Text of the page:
After a divorce, a former spouse is no longer the beneficiary under a life insurance policy

Hadfield v. The Prudential Insurance Co., 408 N.J. Super. 48 (App. Div. 2009), A-5140-07T1; June 16, 2009:

Picture by Joan Thewlis

Picture by Joan Thewlis

Husband named Wife as the beneficiary on his life insurance policy. Later, the parties divorced; however, the designation of beneficiary on the life insurance beneficiary was not changed. After Husband’s death, former-Wife asserted a claim to the life insurance proceeds, as the named beneficiary.

At the time Wife and Husband were married and were divorced, N.J.S.A. 3B:3-14 provided in pertinent part:
If after having executed a will the testator is divorced or his marriage annulled, the divorce or annulment revokes any dispositions or appointment of property made by the will to the former spouse . . . unless the will expressly provides otherwise.

The Legislature amended this statute, effective February 27, 2005, so that it now provides in pertinent part:
Except as provided by the express terms of a governing instrument, a court order, or a contract relating to the division of the marital estate made between the divorced individuals . . . a divorce or annulment . . . revokes any revocable . . . dispositions . . . made by a divorced individual to his former spouse in a governing instrument . . . .
. . . .
In the event of a divorce or annulment, provisions of a governing instrument are given effect as if the former spouse . . . disclaimed all provisions revoked by this section . . . .

At the same time, the Legislature amended the definition of a governing instrument contained in N.J.S.A. 3B:1-1 to include a life insurance policy. The Senate Judiciary Committee Statement explained that the amendment to N.J.S.A. 3B:3-14 would “revoke . . . non-probate transfers occurring by reason of the decedent’s death to the former spouse.” L. 2004, c. 132 (Statement by the Senate Judiciary Committee).

In the court’s judgment, In re Will of Reilly, 201 N.J. Super. 306 (App. Div. 1985), provides guidance. The Reilly case concerned a will that was executed by Bernard J. Reilly on July 9, 1976, in which he left his entire estate to his fiancée, Eileen Budnik. He married Ms. Budnik the following day, July 10, 1976. That marriage was ultimately annulled on March 23, 1978, and Reilly died some five years later, in 1983, without having changed his will. Id. at 308-09.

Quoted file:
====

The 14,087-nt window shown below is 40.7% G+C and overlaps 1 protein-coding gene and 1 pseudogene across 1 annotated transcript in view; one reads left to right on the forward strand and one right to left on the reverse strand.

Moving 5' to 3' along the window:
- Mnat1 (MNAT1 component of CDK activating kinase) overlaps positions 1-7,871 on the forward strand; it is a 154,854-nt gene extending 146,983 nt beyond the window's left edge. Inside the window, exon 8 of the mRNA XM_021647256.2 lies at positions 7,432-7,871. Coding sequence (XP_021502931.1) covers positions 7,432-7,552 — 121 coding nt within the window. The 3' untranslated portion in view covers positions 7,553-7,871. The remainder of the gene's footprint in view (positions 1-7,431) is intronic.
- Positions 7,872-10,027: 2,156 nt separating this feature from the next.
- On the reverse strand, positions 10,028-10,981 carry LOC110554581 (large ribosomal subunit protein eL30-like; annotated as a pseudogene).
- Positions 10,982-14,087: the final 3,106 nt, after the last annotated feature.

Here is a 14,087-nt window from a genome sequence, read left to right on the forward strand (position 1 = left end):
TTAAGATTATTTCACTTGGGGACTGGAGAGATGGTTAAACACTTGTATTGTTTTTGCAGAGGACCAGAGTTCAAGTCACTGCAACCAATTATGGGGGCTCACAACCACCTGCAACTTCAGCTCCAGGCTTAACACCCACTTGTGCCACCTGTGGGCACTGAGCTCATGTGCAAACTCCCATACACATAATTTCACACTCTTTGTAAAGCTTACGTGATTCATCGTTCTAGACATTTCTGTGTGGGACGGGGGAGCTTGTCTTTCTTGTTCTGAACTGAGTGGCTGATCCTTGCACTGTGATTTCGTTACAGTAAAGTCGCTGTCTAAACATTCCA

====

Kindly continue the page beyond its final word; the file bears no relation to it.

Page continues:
N.J.S.A. 3B:3-14, originally affecting only wills, came into effect in 1982, but another provision within the probate statutes stated that N.J.S.A. 3B in its entirety applied to testator deaths occurring after September 1, 1978. Reilly, supra, 201 N.J. Super. at 311. Thus, a similar situation to this case was presented: a will naming a former spouse as a beneficiary remained unchanged after an annulment; the annulment occurred before the statute’s effective date and the testator’s death occurred after the effective date.

The former spouse in Reilly, seeking to take under her annulled ex-husband’s will, argued that N.J.S.A. 3B:3-14 did not apply because the marriage was annulled before the effective date of that statute. Reilly, supra, 201 N.J. Super. at 309. This court ruled that N.J.S.A. 3B:3-14 applied despite the fact that the annulment predated the effective date of the statute. This court held that Reilly’s will in favor of Budnik had been revoked by operation of law. Reilly, supra, 201 N.J. Super. at 312.

Other jurisdictions have also ruled in this manner. The court in Reilly cited to the Virginia Supreme Court, which held that Virginia’s revocation statute applied to divorces that occurred before the effective date of the revocation statute where the death occurred after the effective date. Papen v. Papen, 224 S.E.2d 153, 155 (Va. 1976). The Papen court noted that this application did not present a problem of retroactivity, since wills are ambulatory and thus do not afford a vested right to a party named. Ibid. That same logic applies to this case as well; defendant had no vested right in the life insurance policy since Ryan could have validly changed his beneficiary at any time prior to his death.

The New Hampshire Supreme Court in In re Estate of Sharek, 930 A.2d 388 (N.H. 2007), also applied a revocation statute in an analogous situation. In that case, Robert Sharek married Georgette Sharek on July 1, 1963. He executed a will on August 24, 1982, naming her as beneficiary. They divorced on April 20, 1983. He died on August 12, 2005, without having executed a new will. New Hampshire’s statute, enacted in 1998, is substantially similar to New Jersey’s. Relying in part on Reilly, supra, the New Hampshire Supreme Court ruled that his will had been revoked by operation of law. Sharek, supra, 930 A.2d at 391-92.

The court recognize that not all courts have come to a similar conclusion. The Nevada Supreme Court, also dealing with the same issue, held that the statute could not be applied to wills where the divorce occurred before the statute’s effective date even though the death occurred after that date. De Mars v. Slama, 540 P.2d 119, 120 (Nev. 1975).

The court expressed the opinion that the better reasoned approach is that utilized in Reilly, supra, Papen, supra, and Sharek, supra. Likewise, the court held that that same logic also applies to the present case, where the issue concerns a life insurance policy rather than a will.

Just as with a will, this life insurance policy allowed Husband to change the beneficiary at any time, and thus Wife, contrary to her argument, did not have a vested right to the policy proceeds. Because she has no vested right, it is not an improper retroactive application of that statute for the court to hold that the amended N.J.S.A. 3B:3-14 applies to this life insurance policy.

See my related Blog Post: Validity of a Power of Attorney and Health Care Advance Directive following a divorce.


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